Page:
NBS data has shown that over time, users from LSEGs are increasingly under-represented in public sports halls and swimming pools.

Data captured between 2014-2019 shows a decrease in users from lower socio-economic groups (NS-SEC 6-7). The ‘best’ performing facilities showed a decline from a score of 0.95 in 2014 to 0.6 in 2019 [this means that they attracted 95% of the 'expected' level in 2014, but only 60% in 2019].  Whilst scores at the ‘worst’ performing facilities declined from 0.44 in 2014 to 0.29 in 2019. [i.e. they attracted only 44% of the ‘expected’ level in 2014 and just 29% in 2019].


Question 4: Are the Sporting Future priorities right and how successful has the government been in measuring and delivering these outcomes to date?

At StreetGames we know from experience that appropriately delivered sport has the power to help address social inequalities, transform lives and strengthen low-income communities.  Through our work we have seen young people: increase their activity levels, improve their mental wellbeing, develop personally, volunteer and undertake social action within their communities and go on to gain employment – see data from the StreetGames 2019-20 Participant Survey.

The five outcome priorities in Sporting Future, have helped to build awareness of the important role that sport can play in addressing inequalities and contributing to individual and societal wellbeing. This policy approach has helped StreetGames to further ‘open up’ conversations and secure investment for sport from the non-sports sector and wider government departments. We fully support the inclusion and prioritisation of wider outcomes in Sporting Future. We feel that with the right prominence these could help to shape sport’s contribution to the government’s wider ‘levelling up’ agenda. We also believe that the social and community development outcome could be redefined to better highlight the preventative role that sport can play in community safety and cohesion. 

Sport England’s Active Lives Survey provides strong population wide data on sports participation. This includes validated ‘marker’ questions for the five priority outcomes, which has shown a strong positive association between taking part in sport and/volunteering and these outcomes.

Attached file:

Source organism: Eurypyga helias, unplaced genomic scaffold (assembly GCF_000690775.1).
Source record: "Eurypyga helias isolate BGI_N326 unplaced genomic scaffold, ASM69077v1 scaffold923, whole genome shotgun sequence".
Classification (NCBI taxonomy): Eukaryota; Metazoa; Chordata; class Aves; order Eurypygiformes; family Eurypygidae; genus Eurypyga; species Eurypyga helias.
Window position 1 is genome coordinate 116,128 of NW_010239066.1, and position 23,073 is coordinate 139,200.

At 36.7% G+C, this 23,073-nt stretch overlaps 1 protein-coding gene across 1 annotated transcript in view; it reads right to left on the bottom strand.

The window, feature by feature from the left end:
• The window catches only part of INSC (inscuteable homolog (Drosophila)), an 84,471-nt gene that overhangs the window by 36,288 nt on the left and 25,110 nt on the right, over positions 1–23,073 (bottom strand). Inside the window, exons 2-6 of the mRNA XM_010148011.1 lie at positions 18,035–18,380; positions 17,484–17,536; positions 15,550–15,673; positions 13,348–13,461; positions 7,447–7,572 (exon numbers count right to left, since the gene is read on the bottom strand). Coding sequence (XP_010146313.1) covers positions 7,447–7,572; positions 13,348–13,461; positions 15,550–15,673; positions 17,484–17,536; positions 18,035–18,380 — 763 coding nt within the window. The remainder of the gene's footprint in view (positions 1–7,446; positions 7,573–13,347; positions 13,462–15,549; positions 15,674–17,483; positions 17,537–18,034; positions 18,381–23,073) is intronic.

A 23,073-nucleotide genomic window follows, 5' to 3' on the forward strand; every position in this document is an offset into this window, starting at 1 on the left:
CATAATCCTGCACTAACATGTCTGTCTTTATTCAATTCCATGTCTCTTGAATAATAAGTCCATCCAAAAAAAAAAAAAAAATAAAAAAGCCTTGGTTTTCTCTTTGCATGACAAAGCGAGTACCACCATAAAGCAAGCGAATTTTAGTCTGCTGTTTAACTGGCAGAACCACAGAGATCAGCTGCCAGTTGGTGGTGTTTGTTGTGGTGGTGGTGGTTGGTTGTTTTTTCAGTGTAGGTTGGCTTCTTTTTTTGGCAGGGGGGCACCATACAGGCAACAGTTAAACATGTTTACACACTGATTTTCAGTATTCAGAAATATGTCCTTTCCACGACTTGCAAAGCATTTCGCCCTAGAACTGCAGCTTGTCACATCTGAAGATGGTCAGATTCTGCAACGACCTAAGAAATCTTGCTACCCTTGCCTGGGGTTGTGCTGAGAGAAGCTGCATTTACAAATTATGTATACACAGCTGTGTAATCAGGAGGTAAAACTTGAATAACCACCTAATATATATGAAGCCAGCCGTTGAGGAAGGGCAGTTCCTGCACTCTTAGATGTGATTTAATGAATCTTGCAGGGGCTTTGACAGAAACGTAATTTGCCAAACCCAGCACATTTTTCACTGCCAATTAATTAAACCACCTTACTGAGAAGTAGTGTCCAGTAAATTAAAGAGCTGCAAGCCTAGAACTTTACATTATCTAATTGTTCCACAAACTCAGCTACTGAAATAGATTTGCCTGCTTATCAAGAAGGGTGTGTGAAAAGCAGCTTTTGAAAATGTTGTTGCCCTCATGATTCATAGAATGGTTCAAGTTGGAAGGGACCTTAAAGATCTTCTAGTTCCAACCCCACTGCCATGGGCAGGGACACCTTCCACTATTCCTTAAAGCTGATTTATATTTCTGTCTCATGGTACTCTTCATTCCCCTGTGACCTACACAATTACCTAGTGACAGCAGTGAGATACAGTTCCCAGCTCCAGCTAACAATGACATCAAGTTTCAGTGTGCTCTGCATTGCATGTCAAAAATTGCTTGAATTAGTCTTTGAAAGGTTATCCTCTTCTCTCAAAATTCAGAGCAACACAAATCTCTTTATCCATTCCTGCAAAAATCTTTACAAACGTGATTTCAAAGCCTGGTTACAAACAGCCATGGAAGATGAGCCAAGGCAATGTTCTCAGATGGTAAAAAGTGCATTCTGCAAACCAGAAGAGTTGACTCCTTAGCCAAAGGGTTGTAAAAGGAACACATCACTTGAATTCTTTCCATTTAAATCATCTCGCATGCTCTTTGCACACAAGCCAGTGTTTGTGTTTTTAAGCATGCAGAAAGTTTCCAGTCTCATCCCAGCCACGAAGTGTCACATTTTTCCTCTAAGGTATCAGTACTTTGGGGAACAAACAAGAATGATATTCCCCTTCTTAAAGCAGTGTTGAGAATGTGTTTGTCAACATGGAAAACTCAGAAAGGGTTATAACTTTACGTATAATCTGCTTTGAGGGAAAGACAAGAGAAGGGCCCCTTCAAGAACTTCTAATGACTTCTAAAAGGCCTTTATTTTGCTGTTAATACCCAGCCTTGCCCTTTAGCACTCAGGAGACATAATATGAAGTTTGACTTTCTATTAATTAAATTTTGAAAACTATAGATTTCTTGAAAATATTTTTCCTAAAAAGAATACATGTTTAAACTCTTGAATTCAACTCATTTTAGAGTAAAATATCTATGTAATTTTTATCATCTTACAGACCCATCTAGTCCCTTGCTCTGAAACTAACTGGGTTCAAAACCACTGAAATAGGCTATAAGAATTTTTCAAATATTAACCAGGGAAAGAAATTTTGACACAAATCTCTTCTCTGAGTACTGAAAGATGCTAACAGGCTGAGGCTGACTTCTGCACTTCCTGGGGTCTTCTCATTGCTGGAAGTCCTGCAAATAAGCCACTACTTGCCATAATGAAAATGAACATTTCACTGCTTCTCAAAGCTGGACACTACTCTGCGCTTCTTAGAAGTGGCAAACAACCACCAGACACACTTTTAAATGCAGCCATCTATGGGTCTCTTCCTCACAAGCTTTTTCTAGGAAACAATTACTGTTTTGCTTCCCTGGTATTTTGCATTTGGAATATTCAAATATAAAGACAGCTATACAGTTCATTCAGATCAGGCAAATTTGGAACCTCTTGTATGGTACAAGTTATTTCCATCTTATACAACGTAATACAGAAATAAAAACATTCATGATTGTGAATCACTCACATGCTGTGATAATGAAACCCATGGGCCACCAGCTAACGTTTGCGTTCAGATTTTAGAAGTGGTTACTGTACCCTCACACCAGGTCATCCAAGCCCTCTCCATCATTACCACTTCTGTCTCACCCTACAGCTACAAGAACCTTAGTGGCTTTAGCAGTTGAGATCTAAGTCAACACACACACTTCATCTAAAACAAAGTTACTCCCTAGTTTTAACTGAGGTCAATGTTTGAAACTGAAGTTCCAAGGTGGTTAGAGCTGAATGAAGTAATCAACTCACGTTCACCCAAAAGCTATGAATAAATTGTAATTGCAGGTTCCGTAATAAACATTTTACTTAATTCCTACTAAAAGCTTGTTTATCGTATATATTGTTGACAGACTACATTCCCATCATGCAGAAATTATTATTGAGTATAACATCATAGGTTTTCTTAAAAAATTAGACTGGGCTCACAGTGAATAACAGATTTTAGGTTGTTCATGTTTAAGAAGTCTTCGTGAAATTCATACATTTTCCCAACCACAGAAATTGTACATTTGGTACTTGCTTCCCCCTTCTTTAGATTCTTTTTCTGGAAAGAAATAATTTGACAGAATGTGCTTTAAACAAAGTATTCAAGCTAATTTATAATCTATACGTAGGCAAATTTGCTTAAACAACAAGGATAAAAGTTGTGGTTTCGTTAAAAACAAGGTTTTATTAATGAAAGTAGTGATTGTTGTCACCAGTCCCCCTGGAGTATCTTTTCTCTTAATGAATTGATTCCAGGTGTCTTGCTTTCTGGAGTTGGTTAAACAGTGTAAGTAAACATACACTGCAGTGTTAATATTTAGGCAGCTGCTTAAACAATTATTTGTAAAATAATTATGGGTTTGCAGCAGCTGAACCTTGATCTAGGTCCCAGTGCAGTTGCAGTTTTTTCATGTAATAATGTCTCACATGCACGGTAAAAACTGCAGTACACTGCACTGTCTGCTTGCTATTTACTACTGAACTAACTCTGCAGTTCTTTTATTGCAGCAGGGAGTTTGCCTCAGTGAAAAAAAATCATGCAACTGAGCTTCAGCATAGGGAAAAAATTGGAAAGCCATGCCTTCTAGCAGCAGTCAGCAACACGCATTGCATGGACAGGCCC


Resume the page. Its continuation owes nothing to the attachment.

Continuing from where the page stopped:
During the period since Sporting Future was launched in 2015 and the Sport England response, ‘Towards An Active Nation’, significant emphasis has been placed on increasing activity levels – particularly in terms of decreasing the proportion of people that are ‘inactive’.  Whilst this is clearly important from a public health perspective, it risks reducing the support for people who may be undertaking some activity, but need help to maintain their current activity or to do more and in particular those from LSEG backgrounds for whom there can be significant gains in terms of mental well-being, individual, social or community development.

The wider risk of focusing measurement on just a small number of validated ‘marker’ questions, is that some learning and elements of practice are not being effectively recognised - as Einstein said: “Not everything that can be counted counts and not everything that counts can be counted”.


Question 5: Is government capturing an accurate picture of how people participate in sport and recreation activities in its data collection? How could this be improved?

There are a number of national surveys which provide strong population wide data on sports participation, most notably: Sport England’s Active Lives Survey and the DCMS Taking Part Survey.

The Active Lives Survey in particular provides a diverse range of data relating to sport/ physical activity participation for both adults and children/young people – including how regularly active people are, types of activity undertaken and volunteering.  The continuous nature and robust sample sizes enable rigorous data analysis to be undertaken including: year on year comparisons and cross-tabulation by specific demographic and geographic sub-sets.

To build on the above, improvements we would welcome to the Active Lives Survey, include:

In addition, to quantitative data collection, we think that it is also important to capture lived experiences, individual ‘stories’ and case studies to share how people participate in sport and recreation activities and bring the quantitative data to life.


Question 6: How can racism, homophobia, transphobia, misogyny and ableism in sport be tackled?

During 2020, StreetGames worked closely with Stonewall to understand the experience of young people and coaches in community sport of LGBT inclusion, exclusion or abuse. Coaches highlighted their ambition to include all and to provide inclusive spaces. The main barrier they shared was confidence in understanding relevant issues and finding and using the appropriate language.